Even for Blumenberg, the arguments in this chapter tend toward the cryptic.
Carl Schmitt claims the concepts of modern state are secularized theological concepts.
Blumenberg first asks what Schmitt's position (in favor of absolutism, basically) gains from this assertion. Intelligibility by analogy, it appears. For from within the reference point of Enlightenment thought, there is no support for the existence of "exceptional" cases which require arbitrary authority.
Schmitt argues that Blumenberg is defending the legality of the modern age rather than its legitimacy. (Legality (for Schmitt): timeless justification with respect to a structure of norms. Legitimacy: demonstration of foundation within history.) Blumenberg concedes (I think) that the former corresponds to how modern rationality defines itself. He claims, however, that his project is not to defend this self-understanding but to demonstrate how it performs the (necessary) function of self-assertion against what preceded it.
98: "From the point of view of all kinds of requirements for legitimation, not only did rationalism make a disturbing and destructive entrance, but when the ground had been cleared and leveled, it proved to be sterile as far as new conceptions were concerned." I don't think I agree with this. Doesn't this read arguments for popular rule out of the content of modern political thought?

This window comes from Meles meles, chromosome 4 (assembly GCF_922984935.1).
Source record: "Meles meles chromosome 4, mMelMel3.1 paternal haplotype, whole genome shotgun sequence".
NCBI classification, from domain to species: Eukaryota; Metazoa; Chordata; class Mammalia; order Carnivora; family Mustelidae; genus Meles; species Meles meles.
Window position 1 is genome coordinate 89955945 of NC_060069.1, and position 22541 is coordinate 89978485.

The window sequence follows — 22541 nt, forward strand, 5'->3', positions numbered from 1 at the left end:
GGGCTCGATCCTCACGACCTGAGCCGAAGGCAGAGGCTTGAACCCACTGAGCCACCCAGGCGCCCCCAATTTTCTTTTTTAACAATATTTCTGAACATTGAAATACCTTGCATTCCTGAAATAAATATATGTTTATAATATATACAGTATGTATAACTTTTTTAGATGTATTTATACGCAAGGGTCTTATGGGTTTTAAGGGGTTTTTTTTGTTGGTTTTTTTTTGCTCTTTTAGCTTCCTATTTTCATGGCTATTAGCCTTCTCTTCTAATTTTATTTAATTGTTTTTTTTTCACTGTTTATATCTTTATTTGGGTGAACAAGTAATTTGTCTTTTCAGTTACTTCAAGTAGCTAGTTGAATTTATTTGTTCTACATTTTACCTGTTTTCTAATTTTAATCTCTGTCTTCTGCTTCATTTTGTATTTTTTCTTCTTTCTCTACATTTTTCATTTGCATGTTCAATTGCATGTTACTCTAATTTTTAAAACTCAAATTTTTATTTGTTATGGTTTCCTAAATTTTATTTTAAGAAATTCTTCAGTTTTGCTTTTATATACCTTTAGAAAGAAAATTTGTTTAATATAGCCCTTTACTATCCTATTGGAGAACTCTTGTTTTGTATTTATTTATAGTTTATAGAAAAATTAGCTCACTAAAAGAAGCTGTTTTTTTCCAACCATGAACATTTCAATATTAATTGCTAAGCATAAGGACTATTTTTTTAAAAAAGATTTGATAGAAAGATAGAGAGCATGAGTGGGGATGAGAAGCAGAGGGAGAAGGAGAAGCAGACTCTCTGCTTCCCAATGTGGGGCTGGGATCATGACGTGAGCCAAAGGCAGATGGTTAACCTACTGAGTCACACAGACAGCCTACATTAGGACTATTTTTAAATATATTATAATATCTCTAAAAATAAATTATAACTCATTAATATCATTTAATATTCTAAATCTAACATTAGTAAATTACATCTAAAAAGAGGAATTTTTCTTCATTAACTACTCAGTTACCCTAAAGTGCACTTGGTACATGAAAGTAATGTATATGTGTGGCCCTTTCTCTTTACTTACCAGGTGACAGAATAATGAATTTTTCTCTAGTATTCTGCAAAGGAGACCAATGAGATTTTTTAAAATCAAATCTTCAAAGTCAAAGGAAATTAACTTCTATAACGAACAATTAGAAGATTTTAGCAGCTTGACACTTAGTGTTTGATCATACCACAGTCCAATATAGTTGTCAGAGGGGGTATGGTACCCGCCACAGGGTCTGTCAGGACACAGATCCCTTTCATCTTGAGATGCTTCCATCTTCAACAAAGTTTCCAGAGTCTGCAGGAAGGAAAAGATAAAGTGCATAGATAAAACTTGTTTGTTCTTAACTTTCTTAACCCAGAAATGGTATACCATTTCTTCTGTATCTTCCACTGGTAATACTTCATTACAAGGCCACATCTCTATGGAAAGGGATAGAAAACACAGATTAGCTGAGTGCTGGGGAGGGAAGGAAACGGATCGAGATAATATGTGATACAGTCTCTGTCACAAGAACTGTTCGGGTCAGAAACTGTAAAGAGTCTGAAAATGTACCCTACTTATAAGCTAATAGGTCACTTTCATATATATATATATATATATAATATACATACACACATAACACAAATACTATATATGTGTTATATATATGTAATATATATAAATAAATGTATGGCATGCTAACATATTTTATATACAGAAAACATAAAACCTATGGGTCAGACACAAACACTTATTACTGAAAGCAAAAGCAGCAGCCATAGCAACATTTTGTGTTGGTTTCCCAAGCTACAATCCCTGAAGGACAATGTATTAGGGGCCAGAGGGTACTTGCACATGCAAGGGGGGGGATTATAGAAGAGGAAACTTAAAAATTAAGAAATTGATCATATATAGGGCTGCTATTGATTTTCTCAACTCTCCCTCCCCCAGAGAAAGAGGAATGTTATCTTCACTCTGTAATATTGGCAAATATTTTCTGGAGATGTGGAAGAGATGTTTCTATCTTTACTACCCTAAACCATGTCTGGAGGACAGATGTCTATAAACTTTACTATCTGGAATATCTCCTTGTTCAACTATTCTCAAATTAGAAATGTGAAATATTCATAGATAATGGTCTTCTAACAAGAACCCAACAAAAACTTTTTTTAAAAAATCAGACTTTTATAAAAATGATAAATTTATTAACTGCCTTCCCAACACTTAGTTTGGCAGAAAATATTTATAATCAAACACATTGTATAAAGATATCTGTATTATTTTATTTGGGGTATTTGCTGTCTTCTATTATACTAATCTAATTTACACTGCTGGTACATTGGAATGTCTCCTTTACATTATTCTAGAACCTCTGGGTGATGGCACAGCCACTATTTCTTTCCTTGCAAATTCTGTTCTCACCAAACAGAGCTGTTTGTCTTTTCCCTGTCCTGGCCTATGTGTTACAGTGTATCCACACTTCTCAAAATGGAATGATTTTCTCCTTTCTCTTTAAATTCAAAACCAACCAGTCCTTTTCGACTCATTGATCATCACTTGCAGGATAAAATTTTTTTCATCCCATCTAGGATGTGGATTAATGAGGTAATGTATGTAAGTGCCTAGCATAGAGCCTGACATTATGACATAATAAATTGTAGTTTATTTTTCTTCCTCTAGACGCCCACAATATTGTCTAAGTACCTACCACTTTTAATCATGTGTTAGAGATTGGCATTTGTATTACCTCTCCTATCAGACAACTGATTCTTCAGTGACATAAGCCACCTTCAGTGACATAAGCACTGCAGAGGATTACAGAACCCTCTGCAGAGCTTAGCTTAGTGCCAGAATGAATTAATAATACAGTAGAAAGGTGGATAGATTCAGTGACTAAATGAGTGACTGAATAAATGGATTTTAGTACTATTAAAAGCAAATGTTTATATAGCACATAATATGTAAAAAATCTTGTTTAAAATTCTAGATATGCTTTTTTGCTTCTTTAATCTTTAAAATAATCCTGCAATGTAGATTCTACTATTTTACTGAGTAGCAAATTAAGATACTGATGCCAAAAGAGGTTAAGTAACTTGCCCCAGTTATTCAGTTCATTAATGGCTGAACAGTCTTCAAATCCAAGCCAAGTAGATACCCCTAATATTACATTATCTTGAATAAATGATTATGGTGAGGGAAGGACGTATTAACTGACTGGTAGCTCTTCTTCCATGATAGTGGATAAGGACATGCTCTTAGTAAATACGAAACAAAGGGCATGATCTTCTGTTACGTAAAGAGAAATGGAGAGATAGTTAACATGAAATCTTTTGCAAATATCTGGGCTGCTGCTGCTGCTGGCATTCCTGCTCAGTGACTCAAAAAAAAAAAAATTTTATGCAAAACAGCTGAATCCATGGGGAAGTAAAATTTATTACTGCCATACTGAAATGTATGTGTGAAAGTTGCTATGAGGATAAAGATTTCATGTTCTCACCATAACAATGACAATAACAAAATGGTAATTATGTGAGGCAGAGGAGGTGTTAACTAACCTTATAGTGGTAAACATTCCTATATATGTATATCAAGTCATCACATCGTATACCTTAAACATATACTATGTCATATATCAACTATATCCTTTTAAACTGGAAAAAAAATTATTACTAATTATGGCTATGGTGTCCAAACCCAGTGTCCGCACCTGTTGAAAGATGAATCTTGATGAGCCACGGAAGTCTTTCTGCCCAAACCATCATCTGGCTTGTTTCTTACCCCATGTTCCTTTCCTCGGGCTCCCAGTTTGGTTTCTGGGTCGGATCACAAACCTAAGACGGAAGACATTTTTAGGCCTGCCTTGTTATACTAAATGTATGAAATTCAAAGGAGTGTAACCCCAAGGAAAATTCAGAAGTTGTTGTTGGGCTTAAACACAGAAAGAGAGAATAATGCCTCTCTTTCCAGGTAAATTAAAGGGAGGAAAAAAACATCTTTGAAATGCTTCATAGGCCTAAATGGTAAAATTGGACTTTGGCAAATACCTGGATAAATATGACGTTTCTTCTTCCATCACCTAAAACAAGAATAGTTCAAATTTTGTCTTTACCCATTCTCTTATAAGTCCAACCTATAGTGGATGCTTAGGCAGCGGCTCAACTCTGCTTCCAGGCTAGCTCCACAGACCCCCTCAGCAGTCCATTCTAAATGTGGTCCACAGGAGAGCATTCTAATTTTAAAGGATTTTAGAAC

Introduction of concept of sufficient rationality, 99: "[T]his book's concept of rationality is neither that of an agency of salvation nor that of a creative originality either. On the analogy of the principle of sufficient reason, I would like to entitle this concept that of a sufficient rationality. It is just enough to accomplish the postmedieval self-assertion and to bear the consequences of this emergency self-consolidation. The concept of the legitimacy of the modern age is not derived from the accomplishments of reason but rather from the necessity of those accomplishments."
In the Tradition of "Where's Wally?"
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